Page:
}

RIS

TY - GEN

T1 - Benchmarking API Costs of Network Sampling Strategies

AU - Coscia, Michele

AU - Rossi, Luca

N1 - Conference code: 6

PY - 2018/12/14

Y1 - 2018/12/14

N2 - Online social media contain valuable quantitative and qualitative data, necessary to advance complex social systems studies. However, these data vaults are often behind a wall: the owners of the media sites dictate what, when, and how much data can be collected via a mandatory interface (called Application Program Interface: API). To work with such restrictions, network scientists have designed sampling methods, which do not require a full crawl of the data to obtain a representative picture of the underlying social network. However, such sampling methods are usually evaluated only on one dimension: what strategy allowsfor the extraction of a sample whose statistical properties are closest to the original network? In this paper we go beyond this view, by creating a benchmark that tests the performance of a method in a multifaceted way. When evaluating a network sampling algorithm, we take into account the API policies and thebudget a researcher has to explore the network. By doing so, we show that some methods which are considered to perform poorly actually can perform well with tighter budgets, or with different API policies. Our results show that the decision of which sampling algorithm to use is not monodimensional. It is not enough to ask which method returns the most accurate sample, one has also to consider through which API constraints it has to go, and how much it can spend on the crawl.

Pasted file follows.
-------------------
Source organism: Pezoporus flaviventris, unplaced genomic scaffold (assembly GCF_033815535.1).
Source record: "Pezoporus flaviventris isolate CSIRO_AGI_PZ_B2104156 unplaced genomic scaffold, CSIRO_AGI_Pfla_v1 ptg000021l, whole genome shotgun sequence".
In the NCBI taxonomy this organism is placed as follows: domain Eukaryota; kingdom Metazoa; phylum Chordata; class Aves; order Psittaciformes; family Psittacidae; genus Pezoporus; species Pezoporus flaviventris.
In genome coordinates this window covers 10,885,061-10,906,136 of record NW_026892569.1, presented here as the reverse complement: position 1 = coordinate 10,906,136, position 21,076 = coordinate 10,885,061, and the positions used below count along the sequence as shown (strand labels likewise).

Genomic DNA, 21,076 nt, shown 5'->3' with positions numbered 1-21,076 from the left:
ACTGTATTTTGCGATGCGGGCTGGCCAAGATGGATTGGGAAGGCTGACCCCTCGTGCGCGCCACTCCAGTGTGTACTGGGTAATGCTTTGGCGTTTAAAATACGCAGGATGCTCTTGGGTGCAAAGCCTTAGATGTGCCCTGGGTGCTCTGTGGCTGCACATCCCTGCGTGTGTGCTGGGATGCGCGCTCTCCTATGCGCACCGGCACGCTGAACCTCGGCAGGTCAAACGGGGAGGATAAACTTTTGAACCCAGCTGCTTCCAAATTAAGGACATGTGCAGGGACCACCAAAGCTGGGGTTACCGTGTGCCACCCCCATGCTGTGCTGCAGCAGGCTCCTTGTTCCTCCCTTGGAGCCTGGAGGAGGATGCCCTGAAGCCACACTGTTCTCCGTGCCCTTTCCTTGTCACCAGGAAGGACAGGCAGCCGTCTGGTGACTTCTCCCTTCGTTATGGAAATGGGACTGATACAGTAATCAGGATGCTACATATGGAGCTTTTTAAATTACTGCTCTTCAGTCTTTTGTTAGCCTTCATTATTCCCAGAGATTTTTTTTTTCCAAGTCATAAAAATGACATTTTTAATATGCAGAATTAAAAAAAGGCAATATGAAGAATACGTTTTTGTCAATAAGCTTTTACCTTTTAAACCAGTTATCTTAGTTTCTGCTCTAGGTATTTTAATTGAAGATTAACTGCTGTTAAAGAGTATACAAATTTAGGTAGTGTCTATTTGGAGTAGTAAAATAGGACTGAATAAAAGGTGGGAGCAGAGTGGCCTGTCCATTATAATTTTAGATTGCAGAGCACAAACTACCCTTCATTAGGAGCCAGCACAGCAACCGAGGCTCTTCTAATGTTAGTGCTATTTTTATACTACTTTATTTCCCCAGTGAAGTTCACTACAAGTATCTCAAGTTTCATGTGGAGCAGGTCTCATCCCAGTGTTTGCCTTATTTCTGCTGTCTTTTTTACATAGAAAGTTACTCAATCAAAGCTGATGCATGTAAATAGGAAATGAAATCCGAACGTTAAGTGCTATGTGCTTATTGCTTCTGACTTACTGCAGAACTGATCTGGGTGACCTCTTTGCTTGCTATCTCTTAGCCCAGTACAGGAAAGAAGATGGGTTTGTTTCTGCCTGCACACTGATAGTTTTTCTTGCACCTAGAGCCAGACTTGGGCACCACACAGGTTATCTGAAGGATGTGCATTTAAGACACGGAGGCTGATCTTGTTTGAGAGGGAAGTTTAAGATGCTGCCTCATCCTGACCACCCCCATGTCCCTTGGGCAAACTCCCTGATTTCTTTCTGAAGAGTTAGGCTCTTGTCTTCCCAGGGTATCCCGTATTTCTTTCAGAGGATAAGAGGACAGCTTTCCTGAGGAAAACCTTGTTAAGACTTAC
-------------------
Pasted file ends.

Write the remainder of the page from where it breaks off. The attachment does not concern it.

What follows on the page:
AB - Online social media contain valuable quantitative and qualitative data, necessary to advance complex social systems studies. However, these data vaults are often behind a wall: the owners of the media sites dictate what, when, and how much data can be collected via a mandatory interface (called Application Program Interface: API). To work with such restrictions, network scientists have designed sampling methods, which do not require a full crawl of the data to obtain a representative picture of the underlying social network. However, such sampling methods are usually evaluated only on one dimension: what strategy allowsfor the extraction of a sample whose statistical properties are closest to the original network? In this paper we go beyond this view, by creating a benchmark that tests the performance of a method in a multifaceted way. When evaluating a network sampling algorithm, we take into account the API policies and thebudget a researcher has to explore the network. By doing so, we show that some methods which are considered to perform poorly actually can perform well with tighter budgets, or with different API policies. Our results show that the decision of which sampling algorithm to use is not monodimensional. It is not enough to ask which method returns the most accurate sample, one has also to consider through which API constraints it has to go, and how much it can spend on the crawl.

KW - network analysis

KW - Social media

KW - network sampling

U2 - 10.1109/BigData.2018.8622486

DO - 10.1109/BigData.2018.8622486

M3 - Article in proceedings

SN - 978-1-5386-5034-9

BT - 2018 IEEE International Conference on Big Data, BigData 2018

PB - IEEE

T2 - 2018 IEEE International Conference on Big Data (Big Data)

Y2 - 10 December 2018 through 13 December 2018

ER -

ID: 83565382